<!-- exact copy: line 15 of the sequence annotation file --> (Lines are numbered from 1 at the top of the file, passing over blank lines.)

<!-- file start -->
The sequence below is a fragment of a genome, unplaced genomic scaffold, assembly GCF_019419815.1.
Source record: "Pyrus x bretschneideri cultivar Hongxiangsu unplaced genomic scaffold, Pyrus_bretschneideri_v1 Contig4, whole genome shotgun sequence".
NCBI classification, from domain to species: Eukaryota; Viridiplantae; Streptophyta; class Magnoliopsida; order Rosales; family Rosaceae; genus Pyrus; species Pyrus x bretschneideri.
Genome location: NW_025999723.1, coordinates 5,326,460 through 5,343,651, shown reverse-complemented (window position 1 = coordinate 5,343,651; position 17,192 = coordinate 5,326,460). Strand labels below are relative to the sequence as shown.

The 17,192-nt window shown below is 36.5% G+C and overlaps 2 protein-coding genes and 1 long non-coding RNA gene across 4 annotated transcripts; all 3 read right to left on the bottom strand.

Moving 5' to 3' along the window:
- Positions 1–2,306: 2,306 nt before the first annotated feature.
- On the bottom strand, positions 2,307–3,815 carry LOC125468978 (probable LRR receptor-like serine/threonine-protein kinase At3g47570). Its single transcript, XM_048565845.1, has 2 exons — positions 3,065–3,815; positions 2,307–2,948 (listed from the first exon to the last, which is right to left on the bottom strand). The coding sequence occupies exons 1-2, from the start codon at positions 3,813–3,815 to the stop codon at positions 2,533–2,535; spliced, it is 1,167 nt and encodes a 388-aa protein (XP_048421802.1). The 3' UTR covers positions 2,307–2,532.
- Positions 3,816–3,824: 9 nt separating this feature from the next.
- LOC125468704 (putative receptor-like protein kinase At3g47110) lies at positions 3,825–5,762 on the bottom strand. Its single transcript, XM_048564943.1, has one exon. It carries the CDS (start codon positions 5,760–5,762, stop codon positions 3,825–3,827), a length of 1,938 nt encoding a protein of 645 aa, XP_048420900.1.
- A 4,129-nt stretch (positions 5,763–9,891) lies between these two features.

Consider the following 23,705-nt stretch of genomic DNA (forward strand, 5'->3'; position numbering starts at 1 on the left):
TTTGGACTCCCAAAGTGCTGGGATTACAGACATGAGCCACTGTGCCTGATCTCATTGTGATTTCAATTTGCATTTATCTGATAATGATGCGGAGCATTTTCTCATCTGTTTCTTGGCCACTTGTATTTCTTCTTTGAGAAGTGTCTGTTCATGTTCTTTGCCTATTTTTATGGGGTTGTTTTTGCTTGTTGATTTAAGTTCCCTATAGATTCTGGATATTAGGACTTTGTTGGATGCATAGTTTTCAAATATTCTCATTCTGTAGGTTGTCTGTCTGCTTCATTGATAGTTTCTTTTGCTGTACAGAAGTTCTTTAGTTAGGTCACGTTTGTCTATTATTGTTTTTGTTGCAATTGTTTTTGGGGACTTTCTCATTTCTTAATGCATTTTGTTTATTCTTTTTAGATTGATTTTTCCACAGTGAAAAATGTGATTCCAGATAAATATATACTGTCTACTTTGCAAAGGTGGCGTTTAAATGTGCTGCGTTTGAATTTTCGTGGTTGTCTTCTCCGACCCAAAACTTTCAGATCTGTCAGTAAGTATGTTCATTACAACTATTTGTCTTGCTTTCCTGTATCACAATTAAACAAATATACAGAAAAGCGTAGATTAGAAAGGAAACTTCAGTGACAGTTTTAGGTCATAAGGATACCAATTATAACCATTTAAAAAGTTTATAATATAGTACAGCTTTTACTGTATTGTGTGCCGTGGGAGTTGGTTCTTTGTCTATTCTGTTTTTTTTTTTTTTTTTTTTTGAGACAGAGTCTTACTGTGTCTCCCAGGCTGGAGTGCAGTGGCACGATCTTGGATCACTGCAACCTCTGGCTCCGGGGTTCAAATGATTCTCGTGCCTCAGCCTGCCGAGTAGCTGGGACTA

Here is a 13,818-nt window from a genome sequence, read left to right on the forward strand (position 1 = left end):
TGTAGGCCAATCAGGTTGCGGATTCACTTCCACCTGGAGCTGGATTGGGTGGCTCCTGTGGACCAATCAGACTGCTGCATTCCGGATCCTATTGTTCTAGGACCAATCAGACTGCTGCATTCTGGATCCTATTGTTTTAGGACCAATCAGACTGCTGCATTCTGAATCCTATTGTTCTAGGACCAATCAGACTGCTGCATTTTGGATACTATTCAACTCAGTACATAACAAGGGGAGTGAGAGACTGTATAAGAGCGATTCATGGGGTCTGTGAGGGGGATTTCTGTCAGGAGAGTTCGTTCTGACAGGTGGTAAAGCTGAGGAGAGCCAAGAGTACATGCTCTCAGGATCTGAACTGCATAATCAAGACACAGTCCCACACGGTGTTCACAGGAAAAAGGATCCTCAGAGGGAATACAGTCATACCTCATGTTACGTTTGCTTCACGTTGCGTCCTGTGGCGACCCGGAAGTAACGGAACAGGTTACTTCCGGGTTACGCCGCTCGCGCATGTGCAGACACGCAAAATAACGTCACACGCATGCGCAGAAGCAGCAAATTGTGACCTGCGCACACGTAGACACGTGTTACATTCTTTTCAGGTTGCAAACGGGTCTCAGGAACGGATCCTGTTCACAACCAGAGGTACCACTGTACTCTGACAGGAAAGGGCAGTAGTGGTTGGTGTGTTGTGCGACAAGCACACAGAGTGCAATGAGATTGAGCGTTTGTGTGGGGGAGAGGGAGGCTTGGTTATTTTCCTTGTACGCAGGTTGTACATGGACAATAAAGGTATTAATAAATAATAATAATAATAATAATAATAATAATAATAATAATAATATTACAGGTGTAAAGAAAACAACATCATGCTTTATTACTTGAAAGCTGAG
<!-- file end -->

TGTAGGCCAATCAGGTTGCGGATTCACTTCCACCTGGAGCTGGATTGGGTGGCTCCTGTGGACCAATCAGACTGCTGCATTCCGGATCCTATTGTTCTAGGACCAATCAGACTGCTGCATTCTGGATCCTATTGTTTTAGGACCAATCAGACTGCTGCATTCTGAATCCTATTGTTCTAGGACCAATCAGACTGCTGCATTTTGGATACTATTCAACTCAGTACATAACAAGGGGAGTGAGAGACTGTATAAGAGCGATTCATGGGGTCTGTGAGGGGGATTTCTGTCAGGAGAGTTCGTTCTGACAGGTGGTAAAGCTGAGGAGAGCCAAGAGTACATGCTCTCAGGATCTGAACTGCATAATCAAGACACAGTCCCACACGGTGTTCACAGGAAAAAGGATCCTCAGAGGGAATACAGTCATACCTCATGTTACGTTTGCTTCACGTTGCGTCCTGTGGCGACCCGGAAGTAACGGAACAGGTTACTTCCGGGTTACGCCGCTCGCGCATGTGCAGACACGCAAAATAACGTCACACGCATGCGCAGAAGCAGCAAATTGTGACCTGCGCACACGTAGACACGTGTTACATTCTTTTCAGGTTGCAAACGGGTCTCAGGAACGGATCCTGTTCACAACCAGAGGTACCACTGTACTCTGACAGGAAAGGGCAGTAGTGGTTGGTGTGTTGTGCGACAAGCACACAGAGTGCAATGAGATTGAGCGTTTGTGTGGGGGAGAGGGAGGCTTGGTTATTTTCCTTGTACGCAGGTTGTACATGGACAATAAAGGTATTAATAAATAATAATAATAATAATAATAATAATAATAATAATAATAATATTACAGGTGTAAAGAAAACAACATCATGCTTTATTACTTGAAAGCTGAG